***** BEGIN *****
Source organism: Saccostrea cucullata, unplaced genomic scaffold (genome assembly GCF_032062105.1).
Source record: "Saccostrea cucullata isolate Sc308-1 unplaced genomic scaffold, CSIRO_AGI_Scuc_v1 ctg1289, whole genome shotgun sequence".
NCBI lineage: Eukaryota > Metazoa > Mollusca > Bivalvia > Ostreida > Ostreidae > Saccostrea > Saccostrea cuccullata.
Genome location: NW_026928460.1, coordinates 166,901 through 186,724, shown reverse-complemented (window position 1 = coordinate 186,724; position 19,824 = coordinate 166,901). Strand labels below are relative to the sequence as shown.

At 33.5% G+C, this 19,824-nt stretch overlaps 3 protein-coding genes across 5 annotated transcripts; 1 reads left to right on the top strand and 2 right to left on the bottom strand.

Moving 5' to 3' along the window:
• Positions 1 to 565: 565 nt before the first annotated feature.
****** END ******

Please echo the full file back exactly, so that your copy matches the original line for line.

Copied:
Source organism: Saccostrea cucullata, unplaced genomic scaffold (genome assembly GCF_032062105.1).
Source record: "Saccostrea cucullata isolate Sc308-1 unplaced genomic scaffold, CSIRO_AGI_Scuc_v1 ctg1289, whole genome shotgun sequence".
NCBI lineage: Eukaryota > Metazoa > Mollusca > Bivalvia > Ostreida > Ostreidae > Saccostrea > Saccostrea cuccullata.
Genome location: NW_026928460.1, coordinates 166,901 through 186,724, shown reverse-complemented (window position 1 = coordinate 186,724; position 19,824 = coordinate 166,901). Strand labels below are relative to the sequence as shown.

At 33.5% G+C, this 19,824-nt stretch overlaps 3 protein-coding genes across 5 annotated transcripts; 1 reads left to right on the top strand and 2 right to left on the bottom strand.

Moving 5' to 3' along the window:
• Positions 1 to 565: 565 nt before the first annotated feature.